Serious Eats: Recipes

French in a Flash: Campanelle with Eggplant Caviar

[Photograph: Kerry Saretsky]

One thing (of the many things) I love about France is the way the French Frenchify everything that they can't already lay claim to. Last week on my blog, I wrote about how the French have even managed to Frenchify McDonald's into the one and only McDo. But aside from colonizing American fast food, the French have a funny little way of smuggling pasta away from the Italians and turning it decidedly French.

In the South of France, pasta is on every menu (and not surprisingly—when I was in Menton a few weeks ago, I could walk to Italy). The Southerners have a huge predilection for tagliatelle tossed with very French sauces—no marinara or pomodoro in sight. I saw tagliatelle tossed with Roquefort and cream, with mushrooms, and with Provençal red pistou instead of the Italian pesto (which inspired my tagliatelle with yellow zucchini flower pistou). I had penne topped with a huge scoop of leftover ratatouille, and ratatouille baked into lasagna, slathered with an oozing, collapsing layer of mozzarella mixed with toasty Gruyère. The trend seems to be to take French condiments—or in the case of mushrooms, traditional French flavor combinations like Forestier—and toss them over pasta. And it really works. For me, it's like coming back to my childhood home and realizing there was a whole undiscovered attic where I could play for hours on end without losing an ounce of fascination.

In my next interpretation of this very easy, cheap, and, best of all, delicious attic foray, I toss campanelle pasta with caviar d'aubergines. Caviar d'aubergines, or eggplant caviar, isn't caviar at all, but a garlicky spread made from charred eggplants, puréed until smooth and thick, and accented with a touch of vinegar, olive oil, and sometimes a bite of chili. (It is so good; Mr. English and I have a tradition whenever we're in France, where we buy a container of the stuff premade and a baguette, and plop down in the nearest pretty place for an immediate picnic.) For this version, I purée roasted garlic, basil, and a touch of chili with the eggplant, and toss it over trumpets of campanelle pasta, studded with toasted pine nuts and laced with strings of fresh basil. It's unusual and hearty, and you could even serve it to vegans.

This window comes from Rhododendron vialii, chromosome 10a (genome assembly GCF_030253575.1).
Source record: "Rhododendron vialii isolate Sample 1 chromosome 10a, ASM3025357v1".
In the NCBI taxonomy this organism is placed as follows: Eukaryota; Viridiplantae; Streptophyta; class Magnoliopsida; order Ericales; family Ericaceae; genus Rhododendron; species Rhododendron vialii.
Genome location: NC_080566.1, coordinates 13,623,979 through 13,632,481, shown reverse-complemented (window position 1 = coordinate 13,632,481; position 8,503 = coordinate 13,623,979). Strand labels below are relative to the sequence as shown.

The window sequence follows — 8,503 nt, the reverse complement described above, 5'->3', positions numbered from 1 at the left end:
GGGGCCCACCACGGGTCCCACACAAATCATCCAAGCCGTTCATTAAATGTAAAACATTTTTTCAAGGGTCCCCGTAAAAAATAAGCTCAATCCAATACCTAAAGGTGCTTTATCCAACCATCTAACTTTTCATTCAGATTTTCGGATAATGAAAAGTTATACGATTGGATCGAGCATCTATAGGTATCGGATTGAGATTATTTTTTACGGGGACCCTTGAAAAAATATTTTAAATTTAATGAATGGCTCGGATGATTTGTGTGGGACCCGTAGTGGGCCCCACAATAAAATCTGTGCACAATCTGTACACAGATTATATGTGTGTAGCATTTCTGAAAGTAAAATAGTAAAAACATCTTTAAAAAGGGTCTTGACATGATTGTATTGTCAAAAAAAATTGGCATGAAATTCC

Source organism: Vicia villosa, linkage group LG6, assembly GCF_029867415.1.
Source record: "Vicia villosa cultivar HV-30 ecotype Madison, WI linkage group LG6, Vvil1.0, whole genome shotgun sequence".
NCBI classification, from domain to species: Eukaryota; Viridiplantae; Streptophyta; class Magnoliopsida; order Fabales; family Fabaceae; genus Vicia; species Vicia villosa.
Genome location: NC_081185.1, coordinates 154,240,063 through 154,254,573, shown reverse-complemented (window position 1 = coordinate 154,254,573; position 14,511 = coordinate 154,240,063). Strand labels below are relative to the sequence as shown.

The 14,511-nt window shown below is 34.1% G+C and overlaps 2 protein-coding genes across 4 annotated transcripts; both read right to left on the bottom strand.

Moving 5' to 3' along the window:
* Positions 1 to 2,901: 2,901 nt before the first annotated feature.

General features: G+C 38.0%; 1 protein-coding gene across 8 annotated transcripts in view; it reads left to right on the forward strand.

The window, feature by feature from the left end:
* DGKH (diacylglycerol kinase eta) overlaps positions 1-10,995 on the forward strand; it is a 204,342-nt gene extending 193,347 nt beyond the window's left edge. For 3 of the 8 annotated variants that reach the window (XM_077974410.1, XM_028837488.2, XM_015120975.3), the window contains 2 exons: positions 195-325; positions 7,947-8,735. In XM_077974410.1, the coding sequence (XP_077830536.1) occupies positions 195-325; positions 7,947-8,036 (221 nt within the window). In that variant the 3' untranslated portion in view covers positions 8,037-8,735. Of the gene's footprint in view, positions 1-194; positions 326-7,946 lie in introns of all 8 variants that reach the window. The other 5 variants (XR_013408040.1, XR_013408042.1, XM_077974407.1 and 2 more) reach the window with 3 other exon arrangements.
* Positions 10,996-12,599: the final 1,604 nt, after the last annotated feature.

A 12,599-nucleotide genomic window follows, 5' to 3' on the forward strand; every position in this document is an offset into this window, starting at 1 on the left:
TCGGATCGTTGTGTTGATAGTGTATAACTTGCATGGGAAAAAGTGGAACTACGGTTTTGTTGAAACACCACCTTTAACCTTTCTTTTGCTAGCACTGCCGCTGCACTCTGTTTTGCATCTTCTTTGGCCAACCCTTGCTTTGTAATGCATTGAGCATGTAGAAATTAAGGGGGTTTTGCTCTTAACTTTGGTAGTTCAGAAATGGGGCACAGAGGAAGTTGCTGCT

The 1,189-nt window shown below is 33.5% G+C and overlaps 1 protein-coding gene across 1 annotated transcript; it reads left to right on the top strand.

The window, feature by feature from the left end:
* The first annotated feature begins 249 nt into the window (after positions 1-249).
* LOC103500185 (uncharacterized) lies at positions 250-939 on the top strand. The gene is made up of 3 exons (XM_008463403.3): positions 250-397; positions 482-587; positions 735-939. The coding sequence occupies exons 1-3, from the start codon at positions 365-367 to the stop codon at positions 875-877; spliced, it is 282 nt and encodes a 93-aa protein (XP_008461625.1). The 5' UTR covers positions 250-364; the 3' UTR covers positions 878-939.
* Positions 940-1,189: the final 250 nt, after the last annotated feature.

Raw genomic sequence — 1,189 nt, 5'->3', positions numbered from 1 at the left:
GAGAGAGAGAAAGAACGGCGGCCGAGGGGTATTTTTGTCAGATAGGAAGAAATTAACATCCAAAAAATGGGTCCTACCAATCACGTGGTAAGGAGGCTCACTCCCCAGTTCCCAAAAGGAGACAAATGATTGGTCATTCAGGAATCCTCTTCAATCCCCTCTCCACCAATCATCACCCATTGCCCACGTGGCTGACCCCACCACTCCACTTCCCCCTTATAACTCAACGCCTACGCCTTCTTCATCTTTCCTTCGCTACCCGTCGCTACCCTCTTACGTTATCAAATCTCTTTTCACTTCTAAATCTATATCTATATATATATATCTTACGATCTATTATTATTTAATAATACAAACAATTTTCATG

The one thing I really took to heart when I was in France this summer is how much fun it is to cook seasonally. There, you don't have much of a choice—frequenting markets means you make do with what's offered. Since eggplant is in season in the late summer, along with basil, now is the time when this dish is cheapest and best. Don't waste another second!

About the author: Kerry Saretsky is the creator of French Revolution Food, where she reinvents her family's classic French recipes in a fresh, chic, modern way.

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